Mergers dominated the news in Europe but China also made it way into the top global gambing stories of 2105, and not in a good way. Hartley Henderson lists his top 5 global gambling stories of the year.
#5 - The controversy over hurdles races in Europe
In 2015, Tony (A.P.) McCoy retired as a horse racing jockey in Britain and while for many British horse racing fans it was heartbreaking to see him leave given his record 4,348 wins, to others they were happy to see him go since they believe he gave some prestige to a brutal sport that should be outlawed.
Steeplechase and hurdles (jumps) races are very rare in North America, and when they do take place they are always met by protestors from PETA and the like. But in Europe they take place daily and are unquestionably a guilty pleasure of European horse racing fans (particularly in the U.K. and Ireland). The races attract large fields, take place over several minutes and generally can be quite entertaining according to fans. But they also are very dangerous. Statistics show that 1 horse dies for every 140 starts in jumps races compared to 1 horse for every 2300 starts in flat racing. According to the website horsedeathwatch.com there have been 1,332 horse deaths in the 3,216 days of racing they have been following the sport, beginning with the Cheltenham Festival in 2007. The vast majority of deaths have been in jumps racing. In fact in 2015 there were 121 horse deaths, of which over 80% were in jumps races.
There were quite a number of articles written about the dangers of the sport and whether it should be banned leading up to this year's Cheltenham Festival and fortunately for event organizers only 2 horses died, Rolling Star and Theatre Queen, which is quite a drop from the number in previous years. The record was 11 deaths in 2006. The reason for the interest was likely from comments made by Ruby Walsh the prior year, when he seemed almost indifferent to a champion horse he was riding falling and being put down:
"It's sad, but horses are animals, outside your back door. Humans are humans. They are inside your back door. You can replace a horse. You can't replace a human being. That's my feeling on it," Walsh told media.
In Australia only the province of Victoria allows jumps racing after the other 2 provinces banned it and apparently in 2015 Victoria has been debating whether to ban it too. Several U.S. states are deciding how to handle the calls to disallow jumps racing altogether and now apparently some European countries outside of the U.K. are wondering if the benefits of jumps racing to the industry outweigh the risks according to newspaper reports.
While 2015 was fortunately not a terrible year for horse deaths, likely as a result of good weather in the U.K., for most of the year it was also the year where many countries decided to seriously start looking at the sport and contemplating its future.
# 4 - DFS tries its hand in Europe
While Daily Fantasy Sports has been successful in North America for over 5 years it's uncertain whether it could have the same success in Europe. The British Premiere League offers a free season long fantasy sports contest in conjunction with EA Sports attracting almost 2 million users and various other companies like Sky Sports and the Sun newspaper have season long contests as well. There is one non-free site in Europe, Mondogoal, which offers a daily fantasy sports product exclusively on soccer for all the major European leagues and by all accounts they have around 25,000 customers and have been fairly successful. But now FanDuel and DraftKings seem ready to take on Europe as well. DraftKings obtained a license although they have not started operating yet and FanDuel has applied for a license and their CEO Nigel Eccles stated they expect to be operating in 2016.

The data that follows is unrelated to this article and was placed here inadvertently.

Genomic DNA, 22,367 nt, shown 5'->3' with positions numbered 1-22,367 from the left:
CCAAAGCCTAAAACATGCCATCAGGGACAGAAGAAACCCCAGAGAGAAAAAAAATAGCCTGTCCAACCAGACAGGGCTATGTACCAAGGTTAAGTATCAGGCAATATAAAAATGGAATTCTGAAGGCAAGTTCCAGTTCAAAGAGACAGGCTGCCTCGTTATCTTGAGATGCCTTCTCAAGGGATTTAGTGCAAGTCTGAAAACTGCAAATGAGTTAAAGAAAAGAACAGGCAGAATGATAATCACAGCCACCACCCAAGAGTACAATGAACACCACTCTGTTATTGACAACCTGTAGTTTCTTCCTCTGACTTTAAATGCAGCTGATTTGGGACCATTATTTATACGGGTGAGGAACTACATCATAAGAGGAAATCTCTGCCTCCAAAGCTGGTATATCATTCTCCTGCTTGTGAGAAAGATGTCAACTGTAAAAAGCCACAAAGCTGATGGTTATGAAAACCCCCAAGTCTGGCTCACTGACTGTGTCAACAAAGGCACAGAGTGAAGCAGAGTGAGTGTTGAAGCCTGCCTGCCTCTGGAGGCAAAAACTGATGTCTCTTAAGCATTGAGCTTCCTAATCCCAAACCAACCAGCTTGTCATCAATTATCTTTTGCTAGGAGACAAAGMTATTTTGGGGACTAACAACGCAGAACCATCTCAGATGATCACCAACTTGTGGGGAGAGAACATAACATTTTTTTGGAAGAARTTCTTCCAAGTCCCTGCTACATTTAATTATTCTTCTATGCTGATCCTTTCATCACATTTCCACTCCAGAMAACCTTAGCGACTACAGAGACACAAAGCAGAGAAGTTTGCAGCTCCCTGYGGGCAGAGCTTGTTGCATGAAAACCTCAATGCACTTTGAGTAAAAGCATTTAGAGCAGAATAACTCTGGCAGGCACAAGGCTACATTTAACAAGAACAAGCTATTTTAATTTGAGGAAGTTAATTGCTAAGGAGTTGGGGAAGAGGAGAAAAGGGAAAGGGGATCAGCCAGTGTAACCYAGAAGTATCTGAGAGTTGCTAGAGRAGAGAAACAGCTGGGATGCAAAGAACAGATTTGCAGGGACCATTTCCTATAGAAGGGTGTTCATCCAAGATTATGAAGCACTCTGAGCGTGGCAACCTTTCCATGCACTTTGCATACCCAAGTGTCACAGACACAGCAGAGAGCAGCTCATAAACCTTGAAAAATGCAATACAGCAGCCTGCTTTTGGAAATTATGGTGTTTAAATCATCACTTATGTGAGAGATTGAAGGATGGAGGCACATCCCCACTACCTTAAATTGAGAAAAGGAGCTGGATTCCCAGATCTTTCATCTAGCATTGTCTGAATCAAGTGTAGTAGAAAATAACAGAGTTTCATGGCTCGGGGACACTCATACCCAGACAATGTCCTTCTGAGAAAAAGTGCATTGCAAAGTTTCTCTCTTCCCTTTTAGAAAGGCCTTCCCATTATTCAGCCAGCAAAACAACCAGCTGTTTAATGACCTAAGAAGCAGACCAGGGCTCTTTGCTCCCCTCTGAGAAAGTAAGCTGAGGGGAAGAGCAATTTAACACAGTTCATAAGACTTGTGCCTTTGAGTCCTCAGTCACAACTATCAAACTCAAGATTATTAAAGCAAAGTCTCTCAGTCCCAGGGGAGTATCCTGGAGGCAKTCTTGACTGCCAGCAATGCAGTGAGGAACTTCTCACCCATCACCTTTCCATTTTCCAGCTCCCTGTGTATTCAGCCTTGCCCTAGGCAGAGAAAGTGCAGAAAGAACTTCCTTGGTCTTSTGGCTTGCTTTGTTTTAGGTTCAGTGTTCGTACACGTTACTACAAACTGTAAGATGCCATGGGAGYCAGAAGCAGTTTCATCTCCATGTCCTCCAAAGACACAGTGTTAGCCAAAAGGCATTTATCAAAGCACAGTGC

Eccles admits that one of the reasons he is interested (and likely DraftKings too) is that the sites realize that unregulated daily fantasy sports in the U.S. is probably going to be stopped pretty soon and FanDuel is looking for something to complement the U.S. product. They will likely focus on soccer although other sports like F1, golf, rugby and cricket could also be on the radar. In fact, soccer would probably be the most difficult sport to generate a fantasy market for because there are so few goals and shots in soccer that it would be difficult to come up with a scoring system that would make sense on a daily basis. For that reason Eccles is even throwing out the idea of a different skill based contest that isn't technically fantasy sports for soccer.
Fortunately for the DFS sites the rules and regulations in Europe are far less cumbersome than in the U.S. There is no UIGEA that would force the companies to limit themselves to multiple games and there is no law that requires the sports to be team sports, one of the reasons FanDuel has chosen not to offer golf or NASCAR in North America. At the same time the companies have to realize they will be competing in a market where sports betting is legal and encouraged and that unlike in the U.S. DFS is not the only legal game in town. And they will have to deal with the U.K. Gross Consumption Tax as well as taxes and regulatory requirements in other EU countries which could make the product illegal or unprofitable.
That said, it appears some sports teams are ready to set up partnerships with DraftKings and FanDuel in the U.K. and based on comments on fantasy sports forums in Europe it appears many people are anxious and willing to give DFS a chance if and when it gets off the ground.
This news is certainly welcome for both DraftKings and FanDuel who have had a very rough year in light of the DraftKings leak and corresponding calls by U.S. states to ban and/or regulate the product stateside.
# 3 - The continued decline of Macau gambling
For some time it appeared that anyone who was anyone in the casino business had to be operating in Macau. The population of China, the increased wealth of many Chinese businessmen and their love for gambling was just too much to pass up. As a result companies like The Sands, Wynne and MGM rushed into Macau and all of them seemed willing to put up with corruption, gangs and all around shenanigans just to be a part of the market. For some time Macau made up more of the revenues for Nevada based companies than the casinos in Las Vegas did. But things started to change in 2014. The Chinese government began a crackdown on government corruption, much of it sparked by the allegations against The Sands mentioned in the top North American stories, and the government forced junkets to abide by new rules regarding credit offered to VIP customers and also to abide by strict new accounting rules. This move, combined by a big slump in the Chinese economy convinced many junket operators not to bother operating. In fact almost 40 junkets closed shop in 2015. As well, many of the high rollers that previously had more money than they knew what to do with simply didn't have the money to throw away on gambling as before and as a result they simply wagered far less at the casinos when they did go.